Ftnote 3– The court noted, at ftn. 3, that the Azizes did not raise a Rule 9(b) defense here, so the Court did not consider it. Nor did the defendant raise an argument of continuity for pattern of racketeering noting that the Azizes are, presumably, unable to continue any alleged racketeering activity against AEPA now that AEPA suspects the Azizes of defrauding it. But the Azizes did not raise this argument, and the Court declined to consider it sua sponte.

Ed Note:  Assuming the Defendants did raise the continuity argument, it is unclear whether the court would have found that “continuity” was adequately pleaded if relying on an open-ended continuity theory.   The court does not discuss the closed ended substantial period of time theory. 

Second Circuit Vacates District Court Ordering Attorney to Pay Rule 11 Sanctions in Civil RICO Case

Sidney N. Weiss v. David Benrimon Fine Art et al., 2021 WL 6128437 (S.D.N.Y., Dec. 28, 2021)

The Second Circuit vacated an order of the District Court which had ordered a $20,000 sanction based on Rule 11 in an underlying civil RICO case.  The Court agreed with Plaintiff Attorney (Attorney) that the District Court erred, or “abused its discretion,” when the district court reasoned that it was frivolous to allege that the appellees were involved in “the business of” making usurious loans based on “a single allegation of a single usurious transaction.”  The court found the District Court relied on the Court’s prior opinion in Durante Bros. & Sons v. Flushing Nat. Bank, 755 F.2d 239 (2d Cir. 1985) which was dicta. Accordingly, Attorney made colorable arguments supporting a broader standard than the one suggested in Durante. Most significantly, Attorney cited a district court case that rejected the appellees’ argument that “one loan cannot constitute a ‘business,’” and indeed, “[t]he mere fact that” a court in a different jurisdiction agreed with Attorney “is enough, in the absence of controlling authority to the contrary, to support a good faith argument for extension . . . of existing law.”  Thus, the court held that it was error to sanction Attorney for bringing Plaintiff’s RICO unlawful debt collection claims while alleging only one usurious loan as such contention was not a frivolous legal argument.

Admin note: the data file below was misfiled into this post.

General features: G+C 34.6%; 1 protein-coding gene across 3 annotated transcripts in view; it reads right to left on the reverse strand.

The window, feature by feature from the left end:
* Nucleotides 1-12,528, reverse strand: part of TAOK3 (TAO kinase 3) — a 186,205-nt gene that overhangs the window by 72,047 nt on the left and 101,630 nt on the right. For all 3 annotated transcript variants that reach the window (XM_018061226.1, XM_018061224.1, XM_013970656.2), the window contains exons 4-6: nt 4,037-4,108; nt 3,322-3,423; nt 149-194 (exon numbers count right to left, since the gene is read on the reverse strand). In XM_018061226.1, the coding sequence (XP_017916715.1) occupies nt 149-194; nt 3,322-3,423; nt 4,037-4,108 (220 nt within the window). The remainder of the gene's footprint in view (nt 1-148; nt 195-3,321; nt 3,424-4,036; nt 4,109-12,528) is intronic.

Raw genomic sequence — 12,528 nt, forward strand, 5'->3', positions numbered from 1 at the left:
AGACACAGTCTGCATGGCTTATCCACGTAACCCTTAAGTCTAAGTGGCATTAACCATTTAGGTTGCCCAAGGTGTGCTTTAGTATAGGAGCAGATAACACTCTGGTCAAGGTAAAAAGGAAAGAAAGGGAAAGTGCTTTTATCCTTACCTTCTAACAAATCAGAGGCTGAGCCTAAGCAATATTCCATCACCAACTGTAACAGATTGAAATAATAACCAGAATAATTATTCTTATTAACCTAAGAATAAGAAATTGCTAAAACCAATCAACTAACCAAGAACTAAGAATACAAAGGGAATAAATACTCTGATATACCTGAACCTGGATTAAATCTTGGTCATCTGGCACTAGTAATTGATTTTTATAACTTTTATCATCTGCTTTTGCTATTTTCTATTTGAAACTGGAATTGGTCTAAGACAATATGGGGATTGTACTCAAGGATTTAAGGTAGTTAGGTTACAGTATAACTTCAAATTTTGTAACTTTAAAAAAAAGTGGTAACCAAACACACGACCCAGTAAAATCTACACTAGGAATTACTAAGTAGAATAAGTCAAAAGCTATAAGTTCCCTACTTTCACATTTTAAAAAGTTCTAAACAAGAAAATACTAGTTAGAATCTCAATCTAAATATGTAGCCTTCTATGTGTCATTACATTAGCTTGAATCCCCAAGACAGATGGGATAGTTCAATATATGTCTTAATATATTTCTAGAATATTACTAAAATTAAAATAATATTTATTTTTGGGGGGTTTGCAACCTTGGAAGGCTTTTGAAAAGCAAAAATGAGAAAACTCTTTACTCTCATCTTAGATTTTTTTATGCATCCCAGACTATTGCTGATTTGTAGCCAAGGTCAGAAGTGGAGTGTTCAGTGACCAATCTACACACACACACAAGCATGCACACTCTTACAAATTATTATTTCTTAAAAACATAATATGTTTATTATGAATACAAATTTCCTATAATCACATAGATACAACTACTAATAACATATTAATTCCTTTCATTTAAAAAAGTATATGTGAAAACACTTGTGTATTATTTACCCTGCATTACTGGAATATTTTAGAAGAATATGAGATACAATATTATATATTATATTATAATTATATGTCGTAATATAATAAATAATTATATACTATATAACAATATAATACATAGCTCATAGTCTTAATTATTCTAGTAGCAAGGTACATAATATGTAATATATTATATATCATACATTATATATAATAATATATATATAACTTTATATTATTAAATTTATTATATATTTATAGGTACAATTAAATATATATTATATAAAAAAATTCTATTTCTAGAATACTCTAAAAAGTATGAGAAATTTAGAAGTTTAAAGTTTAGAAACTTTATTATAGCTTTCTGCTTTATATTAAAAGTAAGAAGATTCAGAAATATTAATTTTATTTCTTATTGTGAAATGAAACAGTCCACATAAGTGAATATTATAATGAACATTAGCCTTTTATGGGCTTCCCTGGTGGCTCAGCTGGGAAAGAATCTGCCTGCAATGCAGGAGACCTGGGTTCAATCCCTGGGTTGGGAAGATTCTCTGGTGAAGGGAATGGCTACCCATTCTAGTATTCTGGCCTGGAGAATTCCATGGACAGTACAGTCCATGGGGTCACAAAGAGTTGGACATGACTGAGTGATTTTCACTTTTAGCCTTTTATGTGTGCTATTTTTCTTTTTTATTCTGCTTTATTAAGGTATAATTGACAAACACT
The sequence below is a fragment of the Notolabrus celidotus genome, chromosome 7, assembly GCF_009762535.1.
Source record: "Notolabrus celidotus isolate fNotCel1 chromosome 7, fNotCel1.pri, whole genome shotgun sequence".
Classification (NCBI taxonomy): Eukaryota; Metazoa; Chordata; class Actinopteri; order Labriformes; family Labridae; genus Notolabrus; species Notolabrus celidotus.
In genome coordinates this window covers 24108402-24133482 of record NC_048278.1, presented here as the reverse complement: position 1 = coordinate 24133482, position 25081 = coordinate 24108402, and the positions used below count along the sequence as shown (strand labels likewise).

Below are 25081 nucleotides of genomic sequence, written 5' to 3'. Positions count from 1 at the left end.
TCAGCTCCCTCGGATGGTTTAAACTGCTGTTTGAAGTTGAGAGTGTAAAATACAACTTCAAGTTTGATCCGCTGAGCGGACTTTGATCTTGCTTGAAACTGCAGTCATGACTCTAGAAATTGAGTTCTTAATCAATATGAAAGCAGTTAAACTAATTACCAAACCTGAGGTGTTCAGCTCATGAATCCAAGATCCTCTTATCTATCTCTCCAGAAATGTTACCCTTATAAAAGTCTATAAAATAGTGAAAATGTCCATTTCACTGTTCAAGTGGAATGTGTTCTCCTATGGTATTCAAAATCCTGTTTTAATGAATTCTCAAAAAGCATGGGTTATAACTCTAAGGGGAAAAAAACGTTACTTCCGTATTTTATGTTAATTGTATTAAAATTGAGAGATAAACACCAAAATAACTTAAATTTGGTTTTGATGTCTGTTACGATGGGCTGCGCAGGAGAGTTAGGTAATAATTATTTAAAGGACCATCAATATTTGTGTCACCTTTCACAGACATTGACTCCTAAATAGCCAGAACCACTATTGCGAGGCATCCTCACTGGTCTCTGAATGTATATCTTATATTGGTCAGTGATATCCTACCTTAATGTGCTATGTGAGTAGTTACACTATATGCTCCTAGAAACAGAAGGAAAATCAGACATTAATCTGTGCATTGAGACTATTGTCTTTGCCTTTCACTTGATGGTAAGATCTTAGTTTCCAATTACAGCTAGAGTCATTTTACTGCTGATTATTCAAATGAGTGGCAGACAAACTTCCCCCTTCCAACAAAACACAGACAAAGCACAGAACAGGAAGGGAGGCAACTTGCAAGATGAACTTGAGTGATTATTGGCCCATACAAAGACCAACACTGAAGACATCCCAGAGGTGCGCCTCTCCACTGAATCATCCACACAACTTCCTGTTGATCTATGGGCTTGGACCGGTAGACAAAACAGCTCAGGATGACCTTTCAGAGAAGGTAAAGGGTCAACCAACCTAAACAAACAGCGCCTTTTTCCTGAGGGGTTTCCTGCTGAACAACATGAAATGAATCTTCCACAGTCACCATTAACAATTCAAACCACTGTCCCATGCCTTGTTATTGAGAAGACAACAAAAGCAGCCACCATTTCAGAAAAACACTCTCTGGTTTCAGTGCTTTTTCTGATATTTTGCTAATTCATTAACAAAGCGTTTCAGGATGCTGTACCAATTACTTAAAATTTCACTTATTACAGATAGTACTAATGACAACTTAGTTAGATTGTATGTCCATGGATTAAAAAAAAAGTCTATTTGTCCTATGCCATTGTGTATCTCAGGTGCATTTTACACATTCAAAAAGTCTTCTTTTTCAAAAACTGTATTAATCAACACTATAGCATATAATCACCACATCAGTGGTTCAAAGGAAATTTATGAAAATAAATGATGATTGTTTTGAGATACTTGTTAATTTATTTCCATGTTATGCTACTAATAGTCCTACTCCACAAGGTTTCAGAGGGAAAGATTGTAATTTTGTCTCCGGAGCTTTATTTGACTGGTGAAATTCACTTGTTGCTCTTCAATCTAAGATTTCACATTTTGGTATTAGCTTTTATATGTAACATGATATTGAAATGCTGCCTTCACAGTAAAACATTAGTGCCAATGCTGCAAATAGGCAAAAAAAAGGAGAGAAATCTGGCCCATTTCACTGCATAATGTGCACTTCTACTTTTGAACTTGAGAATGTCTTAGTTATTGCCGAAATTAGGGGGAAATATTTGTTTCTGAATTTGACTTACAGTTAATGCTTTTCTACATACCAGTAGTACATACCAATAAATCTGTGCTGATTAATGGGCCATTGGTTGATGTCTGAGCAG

The Court however rejected Attorney’s argument that the District Court erred or abused its discretion in sanctioning him for alleging that the appellees committed fraud on the court by failing to disclose a fact involving a document known as “Shtar Ikso,” but the Court took no position on whether sanctions were appropriate based on his claims’ lack of “factual basis.” The Court stated that it is not apparent that the District Court would have ordered Attorney to pay $20,000—or anything at all—based solely on his signing a pleading with reckless factual claims.